Catholic exegetes [must] remain in full harmony with the mystery of the Incarnation, a mystery of the union of the divine and the human in a determinate historical life. The earthly life of Jesus is not defined only by the places and dates at the beginning of the first century in Judea and Galilee, but also by his deep roots in the long history of a small nation of the ancient Near East, with its weaknesses and its greatness, with its men of God and its sinners, with its slow cultural evolution and its political misadventures, with its defeats and its victories, with its longing for peace and the kingdom of God. The Church of Christ takes the realism of the incarnation seriously, and this is why she attaches great importance to the "historico-critical" study of the Bible.

Pope John Paul II
Address to Pontifical Biblical Commission

To search out the intention of the sacred writers, attention should be given, among other things, to "literary forms." For truth is set forth and expressed differently in texts which are variously historical, prophetic, poetic, or of other forms of discourse. The interpreter must investigate what meaning the sacred writer intended to express and actually expressed in particular circumstances by using contemporary literary forms in accordance with the situation of his own time and culture. For the correct understanding of what the sacred author wanted to assert, due attention must be paid to the customary and characteristic styles of feeling, speaking and narrating which prevailed at the time of the sacred writer, and to the patterns men normally employed at that period in their everyday dealings with one another.

Dei Verbum, no. 12

In this work let interpreters keep in mind that their greatest care should be to discern and define what the so-called literal sense of the language of the Bible is. Let them bring out this literal meaning of the words with all diligence through a knowledge of languages, employing the aid of the context and of comparison with similar passages; indeed, all these are customarily used for assistance in the interpretation of profane writers also, so that the mind of the author may become quite clear....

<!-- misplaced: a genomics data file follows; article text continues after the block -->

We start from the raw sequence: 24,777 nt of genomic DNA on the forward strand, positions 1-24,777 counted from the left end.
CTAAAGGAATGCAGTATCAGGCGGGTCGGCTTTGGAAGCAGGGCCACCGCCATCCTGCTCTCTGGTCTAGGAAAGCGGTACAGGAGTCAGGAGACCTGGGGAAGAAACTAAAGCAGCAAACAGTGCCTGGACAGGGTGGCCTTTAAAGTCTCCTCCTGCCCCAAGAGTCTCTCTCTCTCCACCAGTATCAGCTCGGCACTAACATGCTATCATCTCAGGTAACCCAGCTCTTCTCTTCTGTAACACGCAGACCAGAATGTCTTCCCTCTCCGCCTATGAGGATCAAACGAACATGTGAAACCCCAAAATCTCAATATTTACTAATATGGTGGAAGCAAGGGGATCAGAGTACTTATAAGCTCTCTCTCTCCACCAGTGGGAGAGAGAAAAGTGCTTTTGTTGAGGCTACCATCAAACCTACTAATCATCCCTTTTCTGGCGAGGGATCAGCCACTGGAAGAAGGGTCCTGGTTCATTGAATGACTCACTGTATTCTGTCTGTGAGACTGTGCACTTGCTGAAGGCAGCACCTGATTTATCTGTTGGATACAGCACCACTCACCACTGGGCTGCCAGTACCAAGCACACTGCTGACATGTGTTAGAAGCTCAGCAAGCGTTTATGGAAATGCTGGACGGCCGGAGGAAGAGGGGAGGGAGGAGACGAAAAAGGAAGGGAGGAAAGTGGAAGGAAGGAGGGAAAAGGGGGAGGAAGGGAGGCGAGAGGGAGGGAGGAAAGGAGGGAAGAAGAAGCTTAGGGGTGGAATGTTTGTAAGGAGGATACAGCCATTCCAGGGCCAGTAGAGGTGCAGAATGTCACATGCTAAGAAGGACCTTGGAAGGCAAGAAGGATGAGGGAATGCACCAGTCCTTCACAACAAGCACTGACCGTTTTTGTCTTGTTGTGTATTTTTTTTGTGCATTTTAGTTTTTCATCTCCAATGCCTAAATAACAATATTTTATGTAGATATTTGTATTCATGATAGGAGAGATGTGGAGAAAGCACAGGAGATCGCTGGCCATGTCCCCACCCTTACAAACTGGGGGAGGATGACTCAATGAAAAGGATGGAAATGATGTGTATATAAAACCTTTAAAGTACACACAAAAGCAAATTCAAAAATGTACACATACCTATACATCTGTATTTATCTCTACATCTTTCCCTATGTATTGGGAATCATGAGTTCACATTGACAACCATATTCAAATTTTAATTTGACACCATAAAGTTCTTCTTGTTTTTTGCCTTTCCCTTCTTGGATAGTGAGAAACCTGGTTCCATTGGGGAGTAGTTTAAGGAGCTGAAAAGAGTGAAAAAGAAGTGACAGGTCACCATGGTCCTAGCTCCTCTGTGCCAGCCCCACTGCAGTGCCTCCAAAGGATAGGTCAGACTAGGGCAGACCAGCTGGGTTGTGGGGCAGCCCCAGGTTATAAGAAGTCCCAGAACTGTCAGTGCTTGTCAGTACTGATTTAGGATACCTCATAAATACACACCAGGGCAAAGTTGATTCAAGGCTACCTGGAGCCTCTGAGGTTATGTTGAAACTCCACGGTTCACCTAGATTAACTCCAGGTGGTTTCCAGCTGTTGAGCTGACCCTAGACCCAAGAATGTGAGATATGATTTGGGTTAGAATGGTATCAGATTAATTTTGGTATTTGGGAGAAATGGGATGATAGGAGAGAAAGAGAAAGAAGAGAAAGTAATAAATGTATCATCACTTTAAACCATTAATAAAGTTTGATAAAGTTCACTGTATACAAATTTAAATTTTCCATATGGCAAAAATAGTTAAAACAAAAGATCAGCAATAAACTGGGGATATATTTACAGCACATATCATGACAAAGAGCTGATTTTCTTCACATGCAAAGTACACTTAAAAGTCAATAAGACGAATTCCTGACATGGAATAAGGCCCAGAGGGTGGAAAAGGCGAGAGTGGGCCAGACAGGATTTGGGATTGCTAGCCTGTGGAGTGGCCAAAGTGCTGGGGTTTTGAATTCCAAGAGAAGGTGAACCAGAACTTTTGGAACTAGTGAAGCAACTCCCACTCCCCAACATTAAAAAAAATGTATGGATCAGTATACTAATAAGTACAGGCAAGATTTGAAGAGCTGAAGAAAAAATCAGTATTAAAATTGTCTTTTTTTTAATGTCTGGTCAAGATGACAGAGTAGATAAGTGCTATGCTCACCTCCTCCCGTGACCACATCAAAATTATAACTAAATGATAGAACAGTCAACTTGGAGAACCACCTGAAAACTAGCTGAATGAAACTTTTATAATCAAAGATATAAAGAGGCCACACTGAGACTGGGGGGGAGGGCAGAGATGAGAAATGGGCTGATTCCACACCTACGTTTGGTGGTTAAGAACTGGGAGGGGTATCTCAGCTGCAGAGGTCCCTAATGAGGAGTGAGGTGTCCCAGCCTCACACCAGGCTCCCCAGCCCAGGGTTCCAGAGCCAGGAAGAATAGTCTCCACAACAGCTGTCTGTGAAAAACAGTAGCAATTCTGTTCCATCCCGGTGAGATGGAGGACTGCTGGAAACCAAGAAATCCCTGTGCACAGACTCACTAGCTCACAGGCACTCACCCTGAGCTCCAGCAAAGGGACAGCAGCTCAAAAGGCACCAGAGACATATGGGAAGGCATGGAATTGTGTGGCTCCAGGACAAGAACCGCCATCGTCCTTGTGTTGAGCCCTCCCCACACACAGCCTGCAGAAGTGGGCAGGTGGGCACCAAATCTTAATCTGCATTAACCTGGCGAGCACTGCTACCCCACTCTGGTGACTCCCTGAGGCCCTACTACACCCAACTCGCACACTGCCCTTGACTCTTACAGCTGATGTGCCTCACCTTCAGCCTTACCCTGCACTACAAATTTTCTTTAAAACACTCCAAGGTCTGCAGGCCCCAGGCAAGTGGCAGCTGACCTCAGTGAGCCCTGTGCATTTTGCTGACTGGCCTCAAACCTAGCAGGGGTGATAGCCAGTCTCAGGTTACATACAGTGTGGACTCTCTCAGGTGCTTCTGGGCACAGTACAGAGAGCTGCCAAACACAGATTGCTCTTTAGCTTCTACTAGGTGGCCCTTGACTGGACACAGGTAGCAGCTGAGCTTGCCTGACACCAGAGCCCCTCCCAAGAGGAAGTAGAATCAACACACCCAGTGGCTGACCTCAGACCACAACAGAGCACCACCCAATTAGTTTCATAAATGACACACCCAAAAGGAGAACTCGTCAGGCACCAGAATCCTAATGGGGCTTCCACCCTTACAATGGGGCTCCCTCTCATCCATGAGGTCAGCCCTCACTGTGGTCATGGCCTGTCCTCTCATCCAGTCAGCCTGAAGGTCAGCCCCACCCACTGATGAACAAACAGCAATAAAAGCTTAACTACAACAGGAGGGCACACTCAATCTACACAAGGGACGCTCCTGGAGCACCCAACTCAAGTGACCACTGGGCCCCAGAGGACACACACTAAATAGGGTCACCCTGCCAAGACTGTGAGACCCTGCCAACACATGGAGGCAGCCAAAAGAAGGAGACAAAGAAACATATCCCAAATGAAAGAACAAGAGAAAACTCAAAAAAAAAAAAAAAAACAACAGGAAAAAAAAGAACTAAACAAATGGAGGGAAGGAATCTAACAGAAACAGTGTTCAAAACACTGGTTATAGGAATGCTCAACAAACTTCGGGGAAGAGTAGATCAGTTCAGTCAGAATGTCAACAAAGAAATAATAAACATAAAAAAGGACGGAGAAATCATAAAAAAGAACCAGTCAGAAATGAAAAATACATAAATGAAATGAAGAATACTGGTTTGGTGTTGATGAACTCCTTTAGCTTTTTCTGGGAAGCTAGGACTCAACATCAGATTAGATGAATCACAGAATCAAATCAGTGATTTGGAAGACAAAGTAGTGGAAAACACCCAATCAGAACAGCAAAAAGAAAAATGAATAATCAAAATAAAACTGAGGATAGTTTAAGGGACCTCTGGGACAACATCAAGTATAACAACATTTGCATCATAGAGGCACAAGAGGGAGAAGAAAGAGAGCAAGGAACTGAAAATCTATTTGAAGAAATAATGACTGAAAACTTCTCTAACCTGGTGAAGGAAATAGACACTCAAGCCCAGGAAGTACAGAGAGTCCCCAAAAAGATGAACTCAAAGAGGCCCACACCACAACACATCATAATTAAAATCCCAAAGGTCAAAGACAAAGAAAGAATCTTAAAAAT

[Also] let the interpreter with all care and without neglect of the light which the more recent investigations have shed, strive to discern what the real character and condition of life of the sacred writer were; in what age he flourished; what sources he used whether written or oral, and what forms of expression he employed. Thus he will be able to know better who the sacred writer was, and what he wished to indicate by his writing....

Pope Pius XII
Divino Afflante Spiritu, no. 23
Encyclical Letter on the 50th anniversary of Providentissimus Deus (1943)

Nevertheless, this study is not enough. In order to respect the coherence of the Church's faith and of Scriptural inspiration, Catholic exegesis must be careful not to limit itself to the human aspects of the biblical texts. First and foremost, it must help the Christian people more dearly perceive the word of God in these texts so that they can better accept them in order to live in full communion with God. To this end it is obviously necessary that the exegete himself perceive the divine word in the texts. he can do this only if his intellectual work is sustained by a vigorous spiritual life. Without this support, exegetical research remains incomplete; it loses sight of its main purpose and is confined to secondary tasks. It can even become a sort of escape. Scientific study of the merely human aspects of the texts can make the exegete forget that the word of God invites each person to come out of himself to live in faith and love.

Pope John Paul II
Address to Pontifical Biblical Commission

According to an ancient tradition, one can distinguish between two senses of Scripture: the literal and the spiritual, the latter being subdivided into the allegorical, moral and anagogical senses.... The literal sense is the meaning conveyed by the words of Scripture and discovered by exegesis, following the rules of sound interpretation: "All other senses of Sacred Scripture are based on the literal" (St. Thomas Aquinas).